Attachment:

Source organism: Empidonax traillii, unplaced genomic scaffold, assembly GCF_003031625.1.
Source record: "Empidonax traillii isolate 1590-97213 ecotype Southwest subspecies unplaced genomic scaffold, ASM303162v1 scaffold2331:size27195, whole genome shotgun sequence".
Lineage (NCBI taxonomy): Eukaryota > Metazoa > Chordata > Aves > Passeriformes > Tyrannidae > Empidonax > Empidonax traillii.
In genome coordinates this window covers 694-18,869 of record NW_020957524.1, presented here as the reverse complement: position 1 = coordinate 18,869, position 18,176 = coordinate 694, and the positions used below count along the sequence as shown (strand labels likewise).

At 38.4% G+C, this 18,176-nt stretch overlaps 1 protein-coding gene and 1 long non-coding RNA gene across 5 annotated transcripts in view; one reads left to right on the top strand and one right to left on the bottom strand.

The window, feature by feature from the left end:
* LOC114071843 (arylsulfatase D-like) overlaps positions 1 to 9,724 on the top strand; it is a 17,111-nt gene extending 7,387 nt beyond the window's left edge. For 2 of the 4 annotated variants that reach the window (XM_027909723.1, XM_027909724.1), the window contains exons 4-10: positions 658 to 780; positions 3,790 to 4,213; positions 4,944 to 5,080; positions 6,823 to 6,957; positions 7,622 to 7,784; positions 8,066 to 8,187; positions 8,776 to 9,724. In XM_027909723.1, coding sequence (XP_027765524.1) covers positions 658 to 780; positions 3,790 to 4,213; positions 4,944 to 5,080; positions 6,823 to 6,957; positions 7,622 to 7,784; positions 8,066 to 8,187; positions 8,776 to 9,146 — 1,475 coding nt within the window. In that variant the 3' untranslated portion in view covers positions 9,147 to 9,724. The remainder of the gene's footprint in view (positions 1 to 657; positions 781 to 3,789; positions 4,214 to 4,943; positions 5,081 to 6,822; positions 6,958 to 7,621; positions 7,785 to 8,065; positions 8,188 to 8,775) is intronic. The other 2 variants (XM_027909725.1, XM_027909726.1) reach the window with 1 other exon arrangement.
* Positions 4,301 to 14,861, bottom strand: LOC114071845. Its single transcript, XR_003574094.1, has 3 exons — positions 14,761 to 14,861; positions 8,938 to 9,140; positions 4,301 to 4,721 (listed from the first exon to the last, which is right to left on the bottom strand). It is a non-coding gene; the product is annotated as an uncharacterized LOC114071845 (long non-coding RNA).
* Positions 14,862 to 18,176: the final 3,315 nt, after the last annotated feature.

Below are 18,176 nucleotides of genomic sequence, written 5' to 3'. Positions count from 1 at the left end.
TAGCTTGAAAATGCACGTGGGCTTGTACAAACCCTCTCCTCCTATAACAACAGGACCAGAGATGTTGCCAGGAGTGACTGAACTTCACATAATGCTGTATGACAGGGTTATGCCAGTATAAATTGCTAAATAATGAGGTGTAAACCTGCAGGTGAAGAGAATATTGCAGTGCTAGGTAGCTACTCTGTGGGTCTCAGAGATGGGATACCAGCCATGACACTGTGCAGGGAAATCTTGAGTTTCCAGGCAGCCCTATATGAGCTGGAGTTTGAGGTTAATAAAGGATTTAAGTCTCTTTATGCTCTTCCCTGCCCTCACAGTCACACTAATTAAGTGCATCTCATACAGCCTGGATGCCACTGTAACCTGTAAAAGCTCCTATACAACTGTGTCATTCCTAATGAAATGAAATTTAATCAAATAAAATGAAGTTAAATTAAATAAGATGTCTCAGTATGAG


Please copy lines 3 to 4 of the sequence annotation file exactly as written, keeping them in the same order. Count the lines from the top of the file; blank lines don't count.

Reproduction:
Lineage (NCBI taxonomy): Eukaryota > Metazoa > Chordata > Aves > Passeriformes > Tyrannidae > Empidonax > Empidonax traillii.
In genome coordinates this window covers 694-18,869 of record NW_020957524.1, presented here as the reverse complement: position 1 = coordinate 18,869, position 18,176 = coordinate 694, and the positions used below count along the sequence as shown (strand labels likewise).